3. A pump operated spray assembly as set forth in claim 1 comprising a watering container including a main body portion, a cover having an opening and a cap therefore, said container defining a sealed-off section in the bottom portion thereof, the sealed-off section includes the peristaltic pump, the motor assembly and the power supply for said motor, the tube leading from the bottom portion of the watering container extending through said sealed-off section where it engages the peristaltic pump and then connects to the outlet opening.
4. A watering container as set forth in claim 3 in which there is an adjustable nozzle secured in place in said nozzle opening.
5. A watering container as set forth in claim 3 in which the container further includes a handle portion and the trigger operated circuit includes a trigger located in said handle portion for activating said power supply.

Pump operated spraying devices of various kinds have been with us for a long time. This has included water guns, pump-operated window spraying mechanisms and numerous other types. However, there has long been a need for a single yet effective electrically operated device capable of cyclically ejecting a liquid through a nozzle opening that may or may not be adjustable. Two merely illustrative examples of where this novel concept can be applied are a toy gun and a watering container that are easy to handle and simple to operate.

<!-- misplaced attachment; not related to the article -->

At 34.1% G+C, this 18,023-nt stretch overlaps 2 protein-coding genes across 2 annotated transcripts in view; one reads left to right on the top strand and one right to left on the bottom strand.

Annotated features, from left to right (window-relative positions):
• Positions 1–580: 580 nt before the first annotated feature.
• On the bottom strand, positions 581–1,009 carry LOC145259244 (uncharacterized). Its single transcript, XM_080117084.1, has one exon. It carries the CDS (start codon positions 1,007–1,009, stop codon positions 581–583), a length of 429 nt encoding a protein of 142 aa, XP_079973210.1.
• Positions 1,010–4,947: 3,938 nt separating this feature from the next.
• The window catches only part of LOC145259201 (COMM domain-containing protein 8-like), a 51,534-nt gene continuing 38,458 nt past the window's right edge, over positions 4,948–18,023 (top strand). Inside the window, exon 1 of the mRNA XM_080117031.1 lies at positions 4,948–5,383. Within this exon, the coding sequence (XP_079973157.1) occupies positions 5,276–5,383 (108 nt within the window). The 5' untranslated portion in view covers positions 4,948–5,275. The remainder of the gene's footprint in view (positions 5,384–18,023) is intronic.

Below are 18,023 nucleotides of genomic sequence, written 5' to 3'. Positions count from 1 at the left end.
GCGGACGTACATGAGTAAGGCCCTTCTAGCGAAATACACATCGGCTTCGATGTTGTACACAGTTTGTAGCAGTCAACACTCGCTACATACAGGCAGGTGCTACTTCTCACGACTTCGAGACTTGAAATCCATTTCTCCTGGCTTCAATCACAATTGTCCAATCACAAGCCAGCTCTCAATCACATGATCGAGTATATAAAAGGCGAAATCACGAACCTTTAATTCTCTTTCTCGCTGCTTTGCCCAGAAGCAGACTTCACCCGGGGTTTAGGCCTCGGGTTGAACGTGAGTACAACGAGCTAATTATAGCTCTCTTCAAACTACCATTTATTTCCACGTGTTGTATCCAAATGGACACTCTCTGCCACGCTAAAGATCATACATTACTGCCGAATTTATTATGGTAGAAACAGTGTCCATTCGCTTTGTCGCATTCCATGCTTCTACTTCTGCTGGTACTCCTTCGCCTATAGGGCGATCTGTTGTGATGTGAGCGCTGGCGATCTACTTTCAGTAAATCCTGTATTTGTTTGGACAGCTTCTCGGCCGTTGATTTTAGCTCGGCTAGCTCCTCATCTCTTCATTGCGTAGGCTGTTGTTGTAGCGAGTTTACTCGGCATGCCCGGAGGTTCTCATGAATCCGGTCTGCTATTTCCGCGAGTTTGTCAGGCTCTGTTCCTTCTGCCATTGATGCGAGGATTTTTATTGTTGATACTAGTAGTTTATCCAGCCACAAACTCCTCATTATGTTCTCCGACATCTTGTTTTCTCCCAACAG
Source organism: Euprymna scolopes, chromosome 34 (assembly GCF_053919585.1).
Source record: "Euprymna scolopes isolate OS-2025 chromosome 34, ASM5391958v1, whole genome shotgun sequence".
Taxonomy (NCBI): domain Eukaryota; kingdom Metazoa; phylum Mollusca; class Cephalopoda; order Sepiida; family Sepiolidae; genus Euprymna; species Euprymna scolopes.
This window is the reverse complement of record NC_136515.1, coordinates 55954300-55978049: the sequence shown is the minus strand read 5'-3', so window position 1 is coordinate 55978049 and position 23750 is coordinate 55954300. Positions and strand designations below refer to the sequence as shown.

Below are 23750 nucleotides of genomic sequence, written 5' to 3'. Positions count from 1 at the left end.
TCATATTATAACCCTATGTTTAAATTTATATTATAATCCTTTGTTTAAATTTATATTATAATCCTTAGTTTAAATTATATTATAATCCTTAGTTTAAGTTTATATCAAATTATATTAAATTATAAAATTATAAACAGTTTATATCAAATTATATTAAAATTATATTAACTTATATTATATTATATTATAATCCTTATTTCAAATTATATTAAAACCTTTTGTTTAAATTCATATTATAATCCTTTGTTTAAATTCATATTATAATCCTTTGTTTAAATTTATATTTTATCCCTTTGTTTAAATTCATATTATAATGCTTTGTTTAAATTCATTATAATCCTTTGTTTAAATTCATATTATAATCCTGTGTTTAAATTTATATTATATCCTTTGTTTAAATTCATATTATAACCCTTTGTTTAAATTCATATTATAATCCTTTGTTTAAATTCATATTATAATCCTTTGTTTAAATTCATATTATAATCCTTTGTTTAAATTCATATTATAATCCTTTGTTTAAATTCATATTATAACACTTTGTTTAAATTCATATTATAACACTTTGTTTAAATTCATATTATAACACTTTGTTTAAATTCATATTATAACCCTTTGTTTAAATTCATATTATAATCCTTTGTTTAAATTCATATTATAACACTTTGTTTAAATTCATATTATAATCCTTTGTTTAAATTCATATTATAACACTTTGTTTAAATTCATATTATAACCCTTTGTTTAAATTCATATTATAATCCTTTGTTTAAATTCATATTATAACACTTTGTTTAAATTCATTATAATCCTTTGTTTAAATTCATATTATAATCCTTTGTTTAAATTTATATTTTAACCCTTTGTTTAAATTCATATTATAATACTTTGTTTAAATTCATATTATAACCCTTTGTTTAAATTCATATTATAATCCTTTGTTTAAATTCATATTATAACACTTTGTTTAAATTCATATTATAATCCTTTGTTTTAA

There is herein described and illustrated a unique illuminated toy water gun and watering container that are electrically operated. The gun and watering container has all the appearance of devices of a similar nature and each utilizes a simple pumping system that has a long life. In both instances a peristaltic pump is employed which takes a very small space, is easy to operate, and is unique in its utilization with toy guns and watering containers.

Other advantages and features of the invention will become readily apparent from the following detailed description of the various embodiments of the invention, from the claims, and from the accompanying drawings.


A fuller understanding of the foregoing may be had by reference to the accompanying drawings, wherein